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what is the root of self righteousness? and why does it seem to plague so-called religious folk more than others? whether the religous claim to be of any of the innumerable christian sects, or of islam (orthodox, NOI or other), or whether one claims to be a jew, a strict follower of the torah, etc ..... what is it that leads some/many in the 3 main "religions" to become so plagued by what is called self righteousness?
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It's based in the fundamental belief that there is only one right way to do something. You know the saying, "There are only two ways to do anything... the right way and the wrong way."

Nearly all religions preach that their path to God is the only correct way, and every other path leads to damnation. So, there is an inherent exclusivity to it. Self righteousness is a predictable by-product of this exclusivity. How else would a person feel, knowing that they are going to "heaven"... while everyone else is going to "hell"? Because they're "right"... and everyone else is "wrong"? To know that you have found the "light"... while everyone else dwells in "darkness"?

How does it feel to know that you are better than everyone else?
quote:
Originally posted by Black Viking:
It's based in the fundamental belief that there is only one right way to do something. You know the saying, "There are only two ways to do anything... the right way and the wrong way."

Nearly all religions preach that their path to God is the only correct way, and every other path leads to damnation. So, there is an inherent exclusivity to it. Self righteousness is a predictable by-product of this exclusivity.

While it may be your experience that such is the case, as a scholar of religion, I would assert that as a characterization of religion/religions in general it is erroneous. If this is an attribute of religions, it tends to be associated with certain forms of monotheism, but even there, it is by no means ubiquitous. Indeed, there are traditions of inclusivity and pluralism in Judaism, Christianity, and Islam, not to mention religious traditions such as Hinduism, Buddhism, or indigenous traditions of the Americas or Africa. Not all religions are exclusivist, not all religions are theistic.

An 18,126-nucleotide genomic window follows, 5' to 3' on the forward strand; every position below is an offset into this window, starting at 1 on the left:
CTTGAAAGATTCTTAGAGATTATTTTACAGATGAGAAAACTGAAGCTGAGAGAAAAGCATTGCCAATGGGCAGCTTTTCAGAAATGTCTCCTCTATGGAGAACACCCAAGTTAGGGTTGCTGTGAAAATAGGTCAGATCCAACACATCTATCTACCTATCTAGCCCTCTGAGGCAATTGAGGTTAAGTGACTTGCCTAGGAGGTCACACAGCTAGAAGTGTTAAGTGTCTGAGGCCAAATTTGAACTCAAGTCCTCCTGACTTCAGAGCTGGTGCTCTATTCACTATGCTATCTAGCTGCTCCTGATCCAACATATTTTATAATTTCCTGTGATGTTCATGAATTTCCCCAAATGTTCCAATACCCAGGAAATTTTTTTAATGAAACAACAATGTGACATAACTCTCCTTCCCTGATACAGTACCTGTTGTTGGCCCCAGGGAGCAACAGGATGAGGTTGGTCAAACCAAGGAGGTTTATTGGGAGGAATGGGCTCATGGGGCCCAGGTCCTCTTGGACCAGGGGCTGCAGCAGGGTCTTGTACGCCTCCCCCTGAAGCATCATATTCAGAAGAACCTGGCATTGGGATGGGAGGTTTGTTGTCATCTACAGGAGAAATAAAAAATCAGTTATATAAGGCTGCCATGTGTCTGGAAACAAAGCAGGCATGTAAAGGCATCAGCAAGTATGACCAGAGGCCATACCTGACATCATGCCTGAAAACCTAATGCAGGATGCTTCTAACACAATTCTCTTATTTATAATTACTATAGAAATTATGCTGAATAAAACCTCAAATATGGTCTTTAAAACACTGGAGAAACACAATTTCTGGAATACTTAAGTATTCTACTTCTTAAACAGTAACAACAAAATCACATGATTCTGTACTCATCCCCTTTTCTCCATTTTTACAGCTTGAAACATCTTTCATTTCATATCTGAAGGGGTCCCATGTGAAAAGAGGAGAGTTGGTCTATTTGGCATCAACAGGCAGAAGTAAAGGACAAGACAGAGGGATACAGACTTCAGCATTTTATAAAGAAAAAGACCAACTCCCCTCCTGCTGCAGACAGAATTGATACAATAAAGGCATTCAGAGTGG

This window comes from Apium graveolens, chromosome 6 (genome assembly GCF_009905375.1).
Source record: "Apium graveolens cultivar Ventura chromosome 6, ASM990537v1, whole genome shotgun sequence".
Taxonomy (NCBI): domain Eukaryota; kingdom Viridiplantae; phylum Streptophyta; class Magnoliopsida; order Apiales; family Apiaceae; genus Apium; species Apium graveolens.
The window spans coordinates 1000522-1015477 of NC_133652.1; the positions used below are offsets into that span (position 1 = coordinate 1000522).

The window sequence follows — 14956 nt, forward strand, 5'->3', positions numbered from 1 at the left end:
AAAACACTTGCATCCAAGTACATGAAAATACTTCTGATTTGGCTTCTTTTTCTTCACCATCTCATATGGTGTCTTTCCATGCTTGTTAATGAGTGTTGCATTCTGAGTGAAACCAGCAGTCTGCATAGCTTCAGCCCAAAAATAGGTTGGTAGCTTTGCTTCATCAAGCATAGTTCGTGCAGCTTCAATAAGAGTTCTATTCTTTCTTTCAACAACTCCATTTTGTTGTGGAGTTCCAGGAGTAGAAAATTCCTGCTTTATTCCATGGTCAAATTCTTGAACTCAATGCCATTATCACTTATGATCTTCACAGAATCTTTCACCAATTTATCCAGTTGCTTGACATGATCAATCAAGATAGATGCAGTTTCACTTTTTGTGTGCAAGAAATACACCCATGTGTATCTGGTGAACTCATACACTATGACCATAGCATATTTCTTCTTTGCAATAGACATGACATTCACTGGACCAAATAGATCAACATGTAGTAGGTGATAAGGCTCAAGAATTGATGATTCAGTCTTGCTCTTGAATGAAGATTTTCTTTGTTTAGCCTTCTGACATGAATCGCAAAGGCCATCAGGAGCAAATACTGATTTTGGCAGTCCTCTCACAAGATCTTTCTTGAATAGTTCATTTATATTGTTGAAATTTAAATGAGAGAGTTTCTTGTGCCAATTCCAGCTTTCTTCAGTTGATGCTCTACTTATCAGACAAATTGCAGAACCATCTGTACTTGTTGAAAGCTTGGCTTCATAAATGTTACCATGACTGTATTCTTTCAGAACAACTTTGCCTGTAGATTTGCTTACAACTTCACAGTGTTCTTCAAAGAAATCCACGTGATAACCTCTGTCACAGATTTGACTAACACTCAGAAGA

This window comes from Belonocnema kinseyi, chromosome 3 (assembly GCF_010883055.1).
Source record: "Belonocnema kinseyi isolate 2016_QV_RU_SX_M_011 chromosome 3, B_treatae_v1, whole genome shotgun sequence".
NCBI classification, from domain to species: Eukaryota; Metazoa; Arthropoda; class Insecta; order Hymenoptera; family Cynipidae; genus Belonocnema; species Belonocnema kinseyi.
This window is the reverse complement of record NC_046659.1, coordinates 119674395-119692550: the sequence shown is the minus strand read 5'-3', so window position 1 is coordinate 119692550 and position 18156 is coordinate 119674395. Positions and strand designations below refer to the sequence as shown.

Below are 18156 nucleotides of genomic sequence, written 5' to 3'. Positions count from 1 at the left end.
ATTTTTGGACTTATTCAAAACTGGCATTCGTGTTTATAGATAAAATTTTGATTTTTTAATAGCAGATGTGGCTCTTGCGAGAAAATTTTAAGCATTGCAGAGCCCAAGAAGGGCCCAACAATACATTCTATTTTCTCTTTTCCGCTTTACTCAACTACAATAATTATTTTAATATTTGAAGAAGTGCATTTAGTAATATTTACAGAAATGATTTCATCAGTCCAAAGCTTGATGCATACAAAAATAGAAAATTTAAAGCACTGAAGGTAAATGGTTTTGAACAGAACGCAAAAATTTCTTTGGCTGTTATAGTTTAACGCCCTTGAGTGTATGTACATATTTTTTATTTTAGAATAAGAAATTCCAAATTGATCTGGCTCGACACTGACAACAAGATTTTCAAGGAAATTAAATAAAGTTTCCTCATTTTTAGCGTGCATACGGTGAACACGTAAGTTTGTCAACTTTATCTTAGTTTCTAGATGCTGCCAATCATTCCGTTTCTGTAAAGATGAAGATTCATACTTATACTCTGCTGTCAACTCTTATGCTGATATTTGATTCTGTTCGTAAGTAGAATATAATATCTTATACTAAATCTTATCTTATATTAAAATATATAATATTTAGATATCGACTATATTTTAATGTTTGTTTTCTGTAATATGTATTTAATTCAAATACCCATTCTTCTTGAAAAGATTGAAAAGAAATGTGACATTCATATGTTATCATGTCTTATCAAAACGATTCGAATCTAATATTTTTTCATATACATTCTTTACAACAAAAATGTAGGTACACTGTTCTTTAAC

quote:
Originally posted by kresge:
Indeed, there are traditions of inclusivity and pluralism in Judaism, Christianity, and Islam, not to mention religious traditions such as Hinduism, Buddhism, or indigenous traditions of the Americas or Africa. Not all religions are exclusivist, not all religions are theistic.

I agree. But, to be fair, I did say nearly all religions... in particular the basic three that the OP reffered to.

Also, the idea that there is only one way to do something is not particular to religion. It's grounded in our culture, and so it's a prevailing concept in almost everything we use to define ourselves.
Not all religions are theistic (Buddhism, Jainism, Daoism and some branches of Hinduism are non-theistic), but almost all religions are exclusivist. Even the aforementioned ones. I've still seen plenty of Buddhists and Hindus who believe that anyone who is not a believing Buddhist or Hindu is "unenlightened".